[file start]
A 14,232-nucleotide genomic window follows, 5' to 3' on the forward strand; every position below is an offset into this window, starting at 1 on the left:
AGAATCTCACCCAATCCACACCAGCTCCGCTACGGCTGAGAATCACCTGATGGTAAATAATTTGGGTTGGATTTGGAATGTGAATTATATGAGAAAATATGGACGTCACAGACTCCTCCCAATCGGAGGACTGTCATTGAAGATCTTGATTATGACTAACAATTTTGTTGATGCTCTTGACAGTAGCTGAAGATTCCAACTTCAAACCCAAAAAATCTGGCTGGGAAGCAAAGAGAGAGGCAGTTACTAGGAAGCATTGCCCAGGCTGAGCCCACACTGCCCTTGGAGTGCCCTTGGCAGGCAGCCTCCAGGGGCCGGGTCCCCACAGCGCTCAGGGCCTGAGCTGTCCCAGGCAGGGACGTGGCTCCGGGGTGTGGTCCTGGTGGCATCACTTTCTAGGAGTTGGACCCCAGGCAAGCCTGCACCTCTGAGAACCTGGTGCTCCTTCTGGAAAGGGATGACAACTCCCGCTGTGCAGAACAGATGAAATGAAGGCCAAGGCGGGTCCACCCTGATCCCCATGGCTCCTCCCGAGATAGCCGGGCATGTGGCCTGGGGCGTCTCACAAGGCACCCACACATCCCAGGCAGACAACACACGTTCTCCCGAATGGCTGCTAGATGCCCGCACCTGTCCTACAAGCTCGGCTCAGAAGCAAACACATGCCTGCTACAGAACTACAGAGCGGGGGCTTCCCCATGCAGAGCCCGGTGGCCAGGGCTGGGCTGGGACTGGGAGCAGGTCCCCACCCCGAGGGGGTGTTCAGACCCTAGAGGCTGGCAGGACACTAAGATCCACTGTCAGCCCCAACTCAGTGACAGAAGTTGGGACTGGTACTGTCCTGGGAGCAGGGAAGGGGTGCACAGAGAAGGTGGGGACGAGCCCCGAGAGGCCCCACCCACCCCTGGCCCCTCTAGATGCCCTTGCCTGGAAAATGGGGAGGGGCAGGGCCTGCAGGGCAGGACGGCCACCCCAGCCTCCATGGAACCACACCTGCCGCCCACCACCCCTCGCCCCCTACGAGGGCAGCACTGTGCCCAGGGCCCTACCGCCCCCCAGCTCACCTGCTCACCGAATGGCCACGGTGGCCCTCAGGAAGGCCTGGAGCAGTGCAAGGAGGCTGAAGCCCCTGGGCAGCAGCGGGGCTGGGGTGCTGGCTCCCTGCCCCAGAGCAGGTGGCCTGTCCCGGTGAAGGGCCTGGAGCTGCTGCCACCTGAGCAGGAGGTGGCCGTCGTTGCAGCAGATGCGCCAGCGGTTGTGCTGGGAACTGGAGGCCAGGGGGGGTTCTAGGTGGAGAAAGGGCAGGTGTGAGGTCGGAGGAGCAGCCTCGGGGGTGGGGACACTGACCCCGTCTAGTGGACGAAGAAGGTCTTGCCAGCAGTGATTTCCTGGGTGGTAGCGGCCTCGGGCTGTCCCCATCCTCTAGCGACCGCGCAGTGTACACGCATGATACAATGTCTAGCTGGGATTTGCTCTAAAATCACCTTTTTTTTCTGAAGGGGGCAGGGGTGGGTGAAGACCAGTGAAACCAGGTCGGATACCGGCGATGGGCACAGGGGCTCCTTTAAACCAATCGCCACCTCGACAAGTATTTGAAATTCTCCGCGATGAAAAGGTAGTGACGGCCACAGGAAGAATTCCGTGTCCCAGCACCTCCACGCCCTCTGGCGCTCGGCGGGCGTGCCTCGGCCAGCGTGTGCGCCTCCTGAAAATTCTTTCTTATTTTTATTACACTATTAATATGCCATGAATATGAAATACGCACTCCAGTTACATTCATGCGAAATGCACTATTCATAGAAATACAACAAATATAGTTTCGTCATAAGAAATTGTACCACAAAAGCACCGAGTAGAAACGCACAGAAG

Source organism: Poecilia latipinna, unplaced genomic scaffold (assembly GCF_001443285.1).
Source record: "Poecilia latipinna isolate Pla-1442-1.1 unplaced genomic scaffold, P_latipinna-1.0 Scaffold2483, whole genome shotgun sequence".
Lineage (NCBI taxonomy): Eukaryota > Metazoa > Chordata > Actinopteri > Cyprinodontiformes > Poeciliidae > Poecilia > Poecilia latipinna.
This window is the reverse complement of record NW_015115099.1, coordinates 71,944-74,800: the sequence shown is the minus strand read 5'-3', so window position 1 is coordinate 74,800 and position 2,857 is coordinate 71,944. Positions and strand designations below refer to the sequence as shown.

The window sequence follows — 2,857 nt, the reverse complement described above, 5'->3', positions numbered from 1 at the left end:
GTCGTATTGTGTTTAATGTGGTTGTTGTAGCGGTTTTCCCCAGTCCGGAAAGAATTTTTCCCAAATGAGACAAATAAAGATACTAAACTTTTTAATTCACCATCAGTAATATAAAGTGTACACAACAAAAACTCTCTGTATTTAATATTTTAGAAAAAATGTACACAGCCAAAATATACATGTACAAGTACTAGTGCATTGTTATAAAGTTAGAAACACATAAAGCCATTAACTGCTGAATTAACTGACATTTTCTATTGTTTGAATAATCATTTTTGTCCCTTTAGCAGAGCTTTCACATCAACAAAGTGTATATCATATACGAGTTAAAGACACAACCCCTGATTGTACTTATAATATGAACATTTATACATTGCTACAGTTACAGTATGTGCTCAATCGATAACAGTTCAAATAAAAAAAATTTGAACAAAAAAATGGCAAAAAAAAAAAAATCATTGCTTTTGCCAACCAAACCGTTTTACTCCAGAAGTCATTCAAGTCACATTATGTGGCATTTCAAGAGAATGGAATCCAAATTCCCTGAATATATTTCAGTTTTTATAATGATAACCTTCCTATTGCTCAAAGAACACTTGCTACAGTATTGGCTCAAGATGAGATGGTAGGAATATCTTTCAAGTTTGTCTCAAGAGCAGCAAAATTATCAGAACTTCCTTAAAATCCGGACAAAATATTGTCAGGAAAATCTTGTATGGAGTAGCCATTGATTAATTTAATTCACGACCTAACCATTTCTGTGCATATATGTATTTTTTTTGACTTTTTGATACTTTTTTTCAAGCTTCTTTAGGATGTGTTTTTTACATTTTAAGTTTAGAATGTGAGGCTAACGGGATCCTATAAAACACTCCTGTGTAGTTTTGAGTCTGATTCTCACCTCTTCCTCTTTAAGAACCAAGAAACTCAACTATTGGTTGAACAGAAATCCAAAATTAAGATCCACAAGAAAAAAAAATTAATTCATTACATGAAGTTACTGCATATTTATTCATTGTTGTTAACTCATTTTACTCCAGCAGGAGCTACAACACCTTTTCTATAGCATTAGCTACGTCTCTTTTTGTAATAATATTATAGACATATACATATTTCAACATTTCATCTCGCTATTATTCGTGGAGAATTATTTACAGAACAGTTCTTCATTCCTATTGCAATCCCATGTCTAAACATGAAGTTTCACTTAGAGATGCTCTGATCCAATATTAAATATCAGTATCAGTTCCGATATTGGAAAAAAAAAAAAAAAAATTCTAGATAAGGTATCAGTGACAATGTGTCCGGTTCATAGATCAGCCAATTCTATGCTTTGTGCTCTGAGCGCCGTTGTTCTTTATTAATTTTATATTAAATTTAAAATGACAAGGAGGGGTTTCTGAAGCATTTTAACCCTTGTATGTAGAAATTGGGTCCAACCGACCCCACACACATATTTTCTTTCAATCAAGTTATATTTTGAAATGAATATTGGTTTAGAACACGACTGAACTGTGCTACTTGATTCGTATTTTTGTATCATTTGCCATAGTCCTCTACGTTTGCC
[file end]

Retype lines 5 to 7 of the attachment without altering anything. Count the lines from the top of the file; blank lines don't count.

Lineage (NCBI taxonomy): Eukaryota > Metazoa > Chordata > Actinopteri > Cyprinodontiformes > Poeciliidae > Poecilia > Poecilia latipinna.
This window is the reverse complement of record NW_015115099.1, coordinates 71,944-74,800: the sequence shown is the minus strand read 5'-3', so window position 1 is coordinate 74,800 and position 2,857 is coordinate 71,944. Positions and strand designations below refer to the sequence as shown.

The window sequence follows — 2,857 nt, the reverse complement described above, 5'->3', positions numbered from 1 at the left end: